Extended family members of Scanlonville’s early residents had been sold into slavery but many reconnected with their families when the community was established — in some cases, traveling hundreds of miles. Lee’s great-grandmother walked to Scanlonville from Virginia. Collier reflected that it took tremendous courage “going from slavery to self-reliance while retaining African-based cultural values just three years after the Civil War. But the Great Migration to the North in the early twentieth century hurt Scanlonville, which thrived on the kinship network.” She said, however, that “you don’t lose that when you move away,” and some have found their way back home.
Scanlonville’s streets follow a grid pattern, with avenues running east to west and streets running north to south. A cemetery near the marshes of Molasses Creek was included in the original design. Some of the graves there may date back to when the area was a graveyard for the enslaved people on Remley’s Plantation. With possibly 2,000 graves on the site, burials continue to take place there. Because most of the graves are not marked, surveyors and land developers have at times mistakenly considered the cemetery abandoned.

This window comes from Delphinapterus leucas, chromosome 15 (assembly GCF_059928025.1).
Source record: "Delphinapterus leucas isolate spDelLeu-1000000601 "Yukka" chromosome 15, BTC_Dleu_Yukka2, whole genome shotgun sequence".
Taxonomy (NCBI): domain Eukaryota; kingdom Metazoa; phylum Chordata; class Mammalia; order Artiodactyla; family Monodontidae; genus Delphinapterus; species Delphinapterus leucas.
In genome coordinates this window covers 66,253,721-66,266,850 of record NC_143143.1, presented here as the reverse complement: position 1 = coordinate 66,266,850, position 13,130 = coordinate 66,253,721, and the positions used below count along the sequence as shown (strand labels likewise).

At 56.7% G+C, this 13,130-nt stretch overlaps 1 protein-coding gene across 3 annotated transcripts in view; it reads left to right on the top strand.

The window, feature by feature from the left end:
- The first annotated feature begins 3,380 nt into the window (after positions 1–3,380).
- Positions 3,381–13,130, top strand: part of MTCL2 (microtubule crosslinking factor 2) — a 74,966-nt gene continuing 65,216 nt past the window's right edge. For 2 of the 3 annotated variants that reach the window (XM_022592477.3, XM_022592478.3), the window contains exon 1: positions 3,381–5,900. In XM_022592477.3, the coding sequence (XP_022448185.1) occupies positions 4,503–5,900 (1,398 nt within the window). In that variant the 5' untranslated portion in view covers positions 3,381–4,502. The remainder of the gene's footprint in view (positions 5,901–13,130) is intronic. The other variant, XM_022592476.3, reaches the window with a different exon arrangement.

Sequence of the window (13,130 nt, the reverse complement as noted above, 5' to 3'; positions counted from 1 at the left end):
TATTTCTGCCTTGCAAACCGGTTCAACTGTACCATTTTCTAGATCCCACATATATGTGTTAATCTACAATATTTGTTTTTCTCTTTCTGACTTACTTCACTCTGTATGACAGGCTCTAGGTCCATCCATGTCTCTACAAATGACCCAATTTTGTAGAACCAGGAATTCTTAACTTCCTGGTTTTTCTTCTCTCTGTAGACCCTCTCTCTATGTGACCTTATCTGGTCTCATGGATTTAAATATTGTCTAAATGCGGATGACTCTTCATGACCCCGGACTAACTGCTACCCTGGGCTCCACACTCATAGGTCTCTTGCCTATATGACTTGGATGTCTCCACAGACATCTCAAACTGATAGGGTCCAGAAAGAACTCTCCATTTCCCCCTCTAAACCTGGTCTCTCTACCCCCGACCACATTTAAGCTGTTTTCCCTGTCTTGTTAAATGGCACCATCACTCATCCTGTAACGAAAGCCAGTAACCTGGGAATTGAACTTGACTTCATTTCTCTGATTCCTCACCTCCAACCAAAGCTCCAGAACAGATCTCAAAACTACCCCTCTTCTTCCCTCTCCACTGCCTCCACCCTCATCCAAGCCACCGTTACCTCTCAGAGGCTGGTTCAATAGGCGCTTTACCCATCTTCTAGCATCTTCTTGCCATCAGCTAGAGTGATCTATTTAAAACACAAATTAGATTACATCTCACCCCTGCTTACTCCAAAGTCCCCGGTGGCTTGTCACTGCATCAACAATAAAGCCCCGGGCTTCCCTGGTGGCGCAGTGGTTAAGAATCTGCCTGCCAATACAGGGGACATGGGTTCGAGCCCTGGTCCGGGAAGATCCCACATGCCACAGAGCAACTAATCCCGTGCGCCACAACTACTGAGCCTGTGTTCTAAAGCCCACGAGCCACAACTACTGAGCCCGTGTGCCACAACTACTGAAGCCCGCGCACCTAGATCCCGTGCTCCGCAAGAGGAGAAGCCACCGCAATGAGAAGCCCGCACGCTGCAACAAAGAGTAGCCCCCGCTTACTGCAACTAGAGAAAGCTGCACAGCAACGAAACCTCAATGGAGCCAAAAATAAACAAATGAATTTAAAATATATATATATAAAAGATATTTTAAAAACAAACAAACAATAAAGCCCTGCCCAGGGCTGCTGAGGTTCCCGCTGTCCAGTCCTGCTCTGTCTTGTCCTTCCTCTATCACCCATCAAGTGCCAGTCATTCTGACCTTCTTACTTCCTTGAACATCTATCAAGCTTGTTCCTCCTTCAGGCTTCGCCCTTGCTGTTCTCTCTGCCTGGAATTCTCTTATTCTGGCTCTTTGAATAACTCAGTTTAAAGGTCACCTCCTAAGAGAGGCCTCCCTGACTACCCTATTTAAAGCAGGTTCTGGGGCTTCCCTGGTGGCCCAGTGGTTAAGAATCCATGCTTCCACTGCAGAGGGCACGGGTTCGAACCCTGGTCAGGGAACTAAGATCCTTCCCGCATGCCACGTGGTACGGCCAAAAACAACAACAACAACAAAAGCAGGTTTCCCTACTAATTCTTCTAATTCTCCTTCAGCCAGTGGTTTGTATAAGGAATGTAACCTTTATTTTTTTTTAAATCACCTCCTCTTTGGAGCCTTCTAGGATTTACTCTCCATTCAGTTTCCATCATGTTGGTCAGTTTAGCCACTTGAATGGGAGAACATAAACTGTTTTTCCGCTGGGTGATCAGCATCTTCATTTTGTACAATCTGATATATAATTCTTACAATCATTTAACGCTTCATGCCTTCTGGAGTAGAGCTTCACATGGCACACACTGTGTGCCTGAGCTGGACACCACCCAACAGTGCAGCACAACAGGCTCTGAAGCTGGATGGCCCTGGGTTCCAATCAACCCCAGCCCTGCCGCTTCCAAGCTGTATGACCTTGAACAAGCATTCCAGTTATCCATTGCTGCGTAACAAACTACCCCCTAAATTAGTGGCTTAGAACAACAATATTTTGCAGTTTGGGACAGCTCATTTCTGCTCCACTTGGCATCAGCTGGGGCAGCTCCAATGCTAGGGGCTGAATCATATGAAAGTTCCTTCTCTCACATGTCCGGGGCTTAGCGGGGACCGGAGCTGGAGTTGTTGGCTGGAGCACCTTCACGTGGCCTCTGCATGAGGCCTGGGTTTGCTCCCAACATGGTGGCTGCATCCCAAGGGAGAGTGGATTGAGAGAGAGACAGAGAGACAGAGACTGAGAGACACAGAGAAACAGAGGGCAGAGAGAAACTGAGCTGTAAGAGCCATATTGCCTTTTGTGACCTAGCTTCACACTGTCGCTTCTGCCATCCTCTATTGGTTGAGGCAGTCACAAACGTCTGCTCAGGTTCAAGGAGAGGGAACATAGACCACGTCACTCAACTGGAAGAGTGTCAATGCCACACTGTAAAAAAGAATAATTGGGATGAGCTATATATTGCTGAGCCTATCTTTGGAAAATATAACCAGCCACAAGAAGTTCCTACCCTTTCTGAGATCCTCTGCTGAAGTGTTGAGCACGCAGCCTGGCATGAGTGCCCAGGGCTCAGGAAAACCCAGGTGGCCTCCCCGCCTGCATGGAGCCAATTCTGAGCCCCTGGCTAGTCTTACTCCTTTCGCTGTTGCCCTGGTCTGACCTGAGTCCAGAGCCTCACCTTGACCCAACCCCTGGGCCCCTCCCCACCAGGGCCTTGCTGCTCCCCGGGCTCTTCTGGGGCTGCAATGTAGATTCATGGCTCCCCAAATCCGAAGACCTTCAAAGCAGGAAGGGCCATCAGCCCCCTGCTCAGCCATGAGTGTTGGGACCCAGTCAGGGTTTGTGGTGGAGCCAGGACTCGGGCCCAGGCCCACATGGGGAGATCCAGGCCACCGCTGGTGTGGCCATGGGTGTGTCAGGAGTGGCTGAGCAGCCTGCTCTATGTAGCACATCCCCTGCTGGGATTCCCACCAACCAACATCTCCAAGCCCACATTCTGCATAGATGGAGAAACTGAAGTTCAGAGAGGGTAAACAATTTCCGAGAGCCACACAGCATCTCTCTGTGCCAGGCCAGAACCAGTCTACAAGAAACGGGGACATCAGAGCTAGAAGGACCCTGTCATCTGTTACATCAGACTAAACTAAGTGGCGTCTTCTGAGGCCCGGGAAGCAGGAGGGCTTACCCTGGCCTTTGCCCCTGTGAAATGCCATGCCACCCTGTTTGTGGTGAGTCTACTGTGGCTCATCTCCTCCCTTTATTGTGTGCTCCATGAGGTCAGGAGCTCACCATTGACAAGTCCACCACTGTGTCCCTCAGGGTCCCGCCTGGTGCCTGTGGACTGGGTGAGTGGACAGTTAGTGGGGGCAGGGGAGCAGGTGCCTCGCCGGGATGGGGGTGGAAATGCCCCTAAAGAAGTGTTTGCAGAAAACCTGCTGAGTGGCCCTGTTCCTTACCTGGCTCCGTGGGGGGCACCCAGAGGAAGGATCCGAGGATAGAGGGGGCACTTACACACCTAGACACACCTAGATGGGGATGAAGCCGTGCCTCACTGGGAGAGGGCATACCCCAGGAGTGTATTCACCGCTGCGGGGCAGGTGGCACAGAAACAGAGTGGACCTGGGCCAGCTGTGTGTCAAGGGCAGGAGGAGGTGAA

However, according to William Pollitzer, professor emeritus of Anthropology at UNC Chapel Hill, burial practices in the Black community do not mirror those in the white community. In earlier times, graves were often marked simply with a bush, tree or grave ornaments such as shells, pottery and bottles, and countless grave artifacts lie hidden under decades-old layers of pine straw and leaves. The deceased were buried near their ancestors, in no officially designated plots, but Black residents of Scanlonville know exactly where the graves are. “My whole family is buried there,” Albert Nelson told the Chicora Foundation, an organization devoted to heritage preservation.